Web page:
Hypertext adds to the digital word the element of the link connecting words, phrases, images, sounds, and other forms of information electronically. Hypertext therefore denotes text composed of blocks of text — what, following Roland Barthes, I term lexias or reading units-- and the electronic links that join them. Together they produce a kind of text composed of blocks of words (or images) linked electronically by multiple paths, chains, or trails in an open-ended, perpetually unfinished textuality described by the terms "link," "node," "network," "web," and "path." Whereas the digital word leads to the electronic book, hypertext, which combines the digital word with the digital link, leads to something much closer to an electronic library.

Were you reading this essay in a completely realized hypertext, clicking on the words "Roland Barthes" would have brought you to bibliographical information of the sort usually contained in a foot- or endnote. However, at that point you would have been able to leave the bounds of this essay and this volume and move directly to the cited texts or else more to other discussions of Barthes and hypertext.. At this point, deciding that the works by Barthes interested you more the present one, you might continue reading through their work or you might return here. That is, like the scholarly reader wandering through the shelves of an open-stack library, you might well find yourself productively distracted from one task into a possibly more valuable one, or you might, like the scholar in the stacks, make a note about that discovery and return to the so-called main text. Of course, if you were reading this chapter in a complete hypertext form, in which every text participates in what Theodor H. Nelson, who coined the term hypertext in the 1960s, calls a "docuverse," you would also have had the opportunity to open the full text of Newman's Apologia or The Idea of a University at any time in order to check the context of my quotations from Newman or just to follow some of Newman's arguments.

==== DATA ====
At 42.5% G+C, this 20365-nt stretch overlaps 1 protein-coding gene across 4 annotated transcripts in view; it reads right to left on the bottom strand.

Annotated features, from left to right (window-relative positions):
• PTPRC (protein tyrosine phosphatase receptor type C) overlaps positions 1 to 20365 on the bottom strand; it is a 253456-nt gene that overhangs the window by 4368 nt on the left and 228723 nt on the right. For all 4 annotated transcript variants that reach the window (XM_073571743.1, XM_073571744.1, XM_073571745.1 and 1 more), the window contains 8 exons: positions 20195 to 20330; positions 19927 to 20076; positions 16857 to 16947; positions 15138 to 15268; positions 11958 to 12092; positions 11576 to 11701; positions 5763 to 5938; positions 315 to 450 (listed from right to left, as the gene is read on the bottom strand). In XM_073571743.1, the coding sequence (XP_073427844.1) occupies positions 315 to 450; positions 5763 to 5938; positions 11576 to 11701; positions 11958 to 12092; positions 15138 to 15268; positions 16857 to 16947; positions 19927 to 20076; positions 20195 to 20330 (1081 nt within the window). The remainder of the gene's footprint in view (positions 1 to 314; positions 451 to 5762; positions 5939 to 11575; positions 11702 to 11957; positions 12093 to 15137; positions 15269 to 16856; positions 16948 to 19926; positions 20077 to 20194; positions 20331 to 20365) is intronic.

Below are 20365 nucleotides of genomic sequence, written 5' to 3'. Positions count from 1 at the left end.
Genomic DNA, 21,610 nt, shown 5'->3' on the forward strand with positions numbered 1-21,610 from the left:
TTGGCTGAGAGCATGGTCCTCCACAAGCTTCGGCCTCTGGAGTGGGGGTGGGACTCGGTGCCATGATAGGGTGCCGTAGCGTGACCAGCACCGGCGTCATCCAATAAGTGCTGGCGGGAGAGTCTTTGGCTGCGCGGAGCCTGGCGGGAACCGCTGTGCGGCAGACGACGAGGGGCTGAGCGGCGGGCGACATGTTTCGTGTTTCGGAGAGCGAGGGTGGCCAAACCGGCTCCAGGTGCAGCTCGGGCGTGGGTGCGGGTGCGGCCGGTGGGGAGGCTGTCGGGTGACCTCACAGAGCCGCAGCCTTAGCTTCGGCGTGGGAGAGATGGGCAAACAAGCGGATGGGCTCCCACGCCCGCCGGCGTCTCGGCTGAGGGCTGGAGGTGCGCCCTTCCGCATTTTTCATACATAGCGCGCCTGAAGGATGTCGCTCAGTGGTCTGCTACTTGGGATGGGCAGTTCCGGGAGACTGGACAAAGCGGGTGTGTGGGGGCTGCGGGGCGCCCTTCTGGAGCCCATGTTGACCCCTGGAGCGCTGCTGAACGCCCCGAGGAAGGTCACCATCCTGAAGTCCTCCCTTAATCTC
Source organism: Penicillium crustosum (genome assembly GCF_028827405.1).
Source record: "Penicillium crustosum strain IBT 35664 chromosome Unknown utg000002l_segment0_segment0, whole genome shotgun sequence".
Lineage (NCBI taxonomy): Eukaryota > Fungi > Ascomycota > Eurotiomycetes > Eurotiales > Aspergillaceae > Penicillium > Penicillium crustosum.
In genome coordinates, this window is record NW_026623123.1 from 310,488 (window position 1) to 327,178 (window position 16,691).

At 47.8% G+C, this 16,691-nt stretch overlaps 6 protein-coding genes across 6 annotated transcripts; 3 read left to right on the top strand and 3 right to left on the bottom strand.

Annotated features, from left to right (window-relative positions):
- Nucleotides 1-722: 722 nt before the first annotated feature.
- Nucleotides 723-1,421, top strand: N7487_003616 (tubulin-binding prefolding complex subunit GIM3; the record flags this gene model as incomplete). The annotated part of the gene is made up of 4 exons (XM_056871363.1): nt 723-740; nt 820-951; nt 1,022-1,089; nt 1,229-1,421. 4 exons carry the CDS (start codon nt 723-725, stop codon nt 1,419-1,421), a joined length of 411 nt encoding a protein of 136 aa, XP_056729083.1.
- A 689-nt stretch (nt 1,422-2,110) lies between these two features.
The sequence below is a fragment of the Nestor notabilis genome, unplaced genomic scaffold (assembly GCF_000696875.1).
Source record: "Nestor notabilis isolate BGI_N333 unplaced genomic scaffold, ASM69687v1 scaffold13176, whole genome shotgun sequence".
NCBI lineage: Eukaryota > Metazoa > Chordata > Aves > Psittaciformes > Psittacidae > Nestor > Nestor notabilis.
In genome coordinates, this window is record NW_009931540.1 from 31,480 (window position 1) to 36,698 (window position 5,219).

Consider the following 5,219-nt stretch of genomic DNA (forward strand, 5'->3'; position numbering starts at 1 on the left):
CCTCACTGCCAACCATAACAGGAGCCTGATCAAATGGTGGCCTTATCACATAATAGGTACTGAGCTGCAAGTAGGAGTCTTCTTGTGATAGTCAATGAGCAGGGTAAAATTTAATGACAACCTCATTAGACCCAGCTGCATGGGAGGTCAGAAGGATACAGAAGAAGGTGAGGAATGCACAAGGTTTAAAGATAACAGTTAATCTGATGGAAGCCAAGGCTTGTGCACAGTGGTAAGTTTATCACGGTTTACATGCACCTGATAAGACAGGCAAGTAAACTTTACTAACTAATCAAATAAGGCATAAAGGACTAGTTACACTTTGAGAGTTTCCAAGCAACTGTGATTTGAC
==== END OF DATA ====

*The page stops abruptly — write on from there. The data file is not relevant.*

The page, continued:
In one sense, such reading practice does not seem particularly novel, since it is, after all, pretty much what skilled readers in the sciences, social sciences, and humanities do regularly: they read an annotated text in the form of a professional publication, encounter the presence of a foot- or endnote, consult it, and either return to the main text or decide to consult a cited article or other work before doing so. Obviously, hypertext makes such reading far easier, quicker, and therefore more likely to occur in more complex forms. In a time during which we can expect to read in both print and electronic environments for some time to come, hypertext also offers an efficient means by which beginning students can develop the higher order cognitive skills involved in the multilinear reading practice that characterize scholarly and scientific skill.

In other senses, hypertext produces a drastically different experience of reading and of text that has major implications for a range of related issues, including intellectual property, authorship, and creativity. Print technology emphasizes the discrete, separate work and thereby markedly exaggerates conceptions, precious to our print-based intellectual culture, of isolated creativity. In contrast, the experience of reading hypertext emphasizes how much works relate to each other and how much they have in common. Hypertext, which obviously encourages and even demands particularly active readers, transfers to them some of the power — and function — of the author, but it continually reminds us how every author participates in an ongoing work-in-progress to which countless others have already contributed. As readers move through a web or network of texts, they continually shift the center — and hence the focus or organizing principle — of their investigation and experience. Hypertext, in other words, provides an infinitely re-centerable system whose provisional point of focus depends upon the reader, who becomes a truly active reader in yet another sense.


Last modified 18 October 2005